“Ever since I was a child, I’ve loved transforming my friends and family through the art of make-up. My proudest achievement was doing the make-up for my sister on her prom night — she was selected as prom queen that evening.”

It doesn’t have to be a story conveying a major accomplishment, but it should be one that demonstrates your proficiency and passion for the job. 

Related: 11 Skills Employers Looks for That Most People Never Think About

7. Use a professional email address.

Present yourself as professionally as possible. That includes using a good, professional email address. 

“Not ‘,’” said Deb Geller, author of Building Talent Pools: A Professional Development Model for Succession Planning, “and don’t use fancy paper or fonts.”

It may seem boring, but your resume needs to be easily copied and scanned, and you want to make that as easy on the hiring manager as possible. 

8. Make it specific to the job.

It’s tempting to write one cover letter and submit it with multiple applications, but the effort to personalize it will pay off. 

Find the company’s mission, vision, and values, and look for ways to work those into your cover letter. 

Jana Tulloch, Founder of Tulloch Consulting, said that her company looks for the effort potential candidates put into their cover letter. They look to see if it’s tailored to the job, uses keywords from the posting, and if it highlights how they match the requirements.

“It’s important for candidates to research not only the role they are applying for, but the company as well, and to speak to how their individual values and achievements align with the company’s values and goals,” Tulloch advises. 

Since your cover letter should answer the question, “Why should we pick you?” it needs to show that you are the best candidate for the position. This is hard to do if you use a canned or recycled cover letter.

Related: 10 Resume Mistakes to Avoid (and What to Do Instead)

9. Follow the instructions.

This is your first test: did you follow the instructions for the application? 

“Read them carefully,” said Jon Hill, CEO and Chairman of recruiting company The Energists. “This may sound glib, but, especially when you’re applying to a lot of different jobs, it can be easy to start glossing over the details in the applicant guidelines because they’re often quite similar.”

For each job, create a checklist from the paragraphs of information they give you, and check off each item as you include it. Remember to pay attention to the details they request and the format in which they request them. 

For instance, if they want you to provide your cover letter as a Word document, make sure you submit it as a Word document rather Pages or a Google document. 

10. Proofread it, and proofread it again.

Typos give the wrong impression. And thanks to spell check, grammar-checking software like Grammarly, and your grammar-savvy friends, you can create a typo-free cover letter. 

“If your letter is full of mistakes, you’re speaking volumes about your attention to detail,” said Timothy G. Wiedman, D.B.A., a retired Associate Professor of Management & Human Resources. He remembered that he once received a cover letter from an applicant who mentioned they graduated from a top tier “collage.” 

“I was not impressed,” he said.

To avoid gaffes like that, Wiedman advises having someone with solid writing skills proofread your cover letter. You can also have your cover letter read out loud by software.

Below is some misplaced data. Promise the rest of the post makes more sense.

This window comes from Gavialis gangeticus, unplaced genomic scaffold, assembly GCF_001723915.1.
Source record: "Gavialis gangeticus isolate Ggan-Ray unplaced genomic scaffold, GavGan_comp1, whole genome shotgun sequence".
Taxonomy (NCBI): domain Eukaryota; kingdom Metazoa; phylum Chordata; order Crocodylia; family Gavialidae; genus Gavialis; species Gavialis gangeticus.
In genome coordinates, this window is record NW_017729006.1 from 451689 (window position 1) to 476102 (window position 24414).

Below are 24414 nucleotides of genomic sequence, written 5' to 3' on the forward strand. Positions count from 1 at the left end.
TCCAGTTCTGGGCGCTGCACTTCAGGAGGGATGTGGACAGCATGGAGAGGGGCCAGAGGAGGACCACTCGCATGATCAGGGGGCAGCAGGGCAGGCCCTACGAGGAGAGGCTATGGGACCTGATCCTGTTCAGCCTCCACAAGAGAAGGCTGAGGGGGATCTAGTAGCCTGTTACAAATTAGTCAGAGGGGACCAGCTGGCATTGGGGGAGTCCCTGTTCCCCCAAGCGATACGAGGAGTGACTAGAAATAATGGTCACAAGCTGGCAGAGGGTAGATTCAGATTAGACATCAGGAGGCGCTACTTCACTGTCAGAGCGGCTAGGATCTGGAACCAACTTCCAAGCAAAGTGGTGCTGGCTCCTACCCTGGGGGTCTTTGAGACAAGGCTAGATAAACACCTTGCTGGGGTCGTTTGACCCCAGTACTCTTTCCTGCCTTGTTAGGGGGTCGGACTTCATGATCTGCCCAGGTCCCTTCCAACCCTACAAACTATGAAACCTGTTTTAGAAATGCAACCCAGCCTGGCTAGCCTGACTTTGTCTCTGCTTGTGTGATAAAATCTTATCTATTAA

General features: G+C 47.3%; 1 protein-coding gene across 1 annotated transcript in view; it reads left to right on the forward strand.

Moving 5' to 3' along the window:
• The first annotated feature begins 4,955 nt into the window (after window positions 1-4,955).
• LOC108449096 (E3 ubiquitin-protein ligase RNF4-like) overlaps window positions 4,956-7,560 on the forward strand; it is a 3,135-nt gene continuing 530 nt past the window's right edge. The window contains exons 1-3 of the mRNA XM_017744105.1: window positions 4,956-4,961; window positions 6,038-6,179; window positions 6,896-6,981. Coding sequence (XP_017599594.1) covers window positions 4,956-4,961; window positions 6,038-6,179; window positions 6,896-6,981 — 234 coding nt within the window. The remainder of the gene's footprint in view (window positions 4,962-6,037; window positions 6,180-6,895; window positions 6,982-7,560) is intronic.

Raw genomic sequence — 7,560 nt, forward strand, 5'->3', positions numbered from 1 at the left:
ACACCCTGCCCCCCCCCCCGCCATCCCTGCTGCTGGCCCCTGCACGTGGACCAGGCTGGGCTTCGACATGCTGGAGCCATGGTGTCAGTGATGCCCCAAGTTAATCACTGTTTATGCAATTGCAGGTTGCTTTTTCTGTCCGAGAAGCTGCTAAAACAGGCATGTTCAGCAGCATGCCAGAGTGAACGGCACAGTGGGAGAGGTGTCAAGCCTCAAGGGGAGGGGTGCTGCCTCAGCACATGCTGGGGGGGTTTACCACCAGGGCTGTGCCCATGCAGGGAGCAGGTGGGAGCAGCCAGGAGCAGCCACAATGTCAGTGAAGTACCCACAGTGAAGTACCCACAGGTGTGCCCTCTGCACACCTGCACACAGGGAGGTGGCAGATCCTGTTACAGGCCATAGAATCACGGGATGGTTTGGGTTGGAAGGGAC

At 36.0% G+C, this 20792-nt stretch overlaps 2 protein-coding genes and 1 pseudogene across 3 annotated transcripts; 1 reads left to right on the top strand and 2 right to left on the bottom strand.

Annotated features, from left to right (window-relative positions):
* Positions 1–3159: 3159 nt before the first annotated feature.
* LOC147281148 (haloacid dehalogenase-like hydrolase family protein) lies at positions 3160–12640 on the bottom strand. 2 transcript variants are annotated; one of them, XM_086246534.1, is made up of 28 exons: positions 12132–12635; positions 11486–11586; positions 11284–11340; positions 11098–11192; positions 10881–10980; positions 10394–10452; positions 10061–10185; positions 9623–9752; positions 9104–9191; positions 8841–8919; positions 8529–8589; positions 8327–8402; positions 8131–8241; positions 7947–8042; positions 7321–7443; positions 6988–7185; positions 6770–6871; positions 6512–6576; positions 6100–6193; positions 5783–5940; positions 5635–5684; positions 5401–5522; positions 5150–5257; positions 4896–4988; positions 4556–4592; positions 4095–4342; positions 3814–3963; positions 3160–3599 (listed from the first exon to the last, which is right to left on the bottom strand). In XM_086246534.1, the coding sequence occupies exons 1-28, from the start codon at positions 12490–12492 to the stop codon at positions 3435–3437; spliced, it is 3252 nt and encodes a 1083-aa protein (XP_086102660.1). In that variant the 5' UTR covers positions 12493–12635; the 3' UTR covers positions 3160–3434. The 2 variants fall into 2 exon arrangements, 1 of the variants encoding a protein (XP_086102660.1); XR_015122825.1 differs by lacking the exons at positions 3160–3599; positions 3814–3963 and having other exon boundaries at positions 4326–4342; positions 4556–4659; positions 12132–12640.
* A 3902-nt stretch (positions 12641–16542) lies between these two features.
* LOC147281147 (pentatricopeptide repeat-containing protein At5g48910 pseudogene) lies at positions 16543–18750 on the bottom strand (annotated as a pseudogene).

You might also consider learning the mail merge function in Word, which will help ensure the email address you’re using matches the correct manager’s names. 

Using all available resources will ensure you submit an error-free cover letter. 

Related: How to Write a Resignation Letter that Leaves a Good Impression

Sample Cover Letter Format

Matthew Warzel, President of MJW Careers, provided a template cover letter. You can use this exactly or as inspiration to create your own.

cover letter sample mockup


RE: [TITLE] Position



Opening Paragraph

Congratulations to you and the team at [NAME OF COMPANY] on [RECENT SUCCESS]. I can only imagine that given [NAME OF COMPANY]’s rate of growth, your sales team is in need of help to continue this expansion.

Body Paragraph

As I currently own and operate a powerhouse insurance office, I was able to secure142 sales in FY14 to earn #2 agency ranking for all of Houston and with only 4 of us. We had to keep our customers happy while continually pursuing new business at the same time. We grew sales to earn #1 ranking for dual/special need program sales by building high-performance teams and training agents on sales efficiencies, product benefits, and business development.

If you have a need for district sales management and a minute to chat, I’d love to learn more about [NAME OF COMPANY] and share a bit of my story with you.

Thank you for your valued time,


Writing a Good Cover Letter Can Set You Apart

Writing a good cover letter takes time. Each one is an investment, so you have to be smart about it. It’s better to take your time and apply to fewer jobs with a quality cover letter than blast your resume with a generic note to as many jobs as you can find. 

Every job application is a bet placed that you have what it takes to get the job. Show that you’re the best candidate by writing a stellar cover letter.

Related: Not Sure What to Bring to a Job Interview? Don’t Forget These 10 Things

cover letter tips infographic

Paulette Perhach

Paulette Perhach is a writer and journalist based in Seattle. She's the author of Welcome to the Writer's Life and host of the podcast Can We Talk About Money? Perhach holds a magazine journalism degree from the University of Florida. Her writing has been published in the New York Times, Elle, Slate, Vice, and other well-known publications.

James Masters
James Masters

Good tips! Many employers ask you to send a cover letter and write some information in it. I understand that they are checking how carefully you read the job offer.
I am always confused when it comes to writing a cover letter. I just worry that I do not know where the line between useful information and bragging.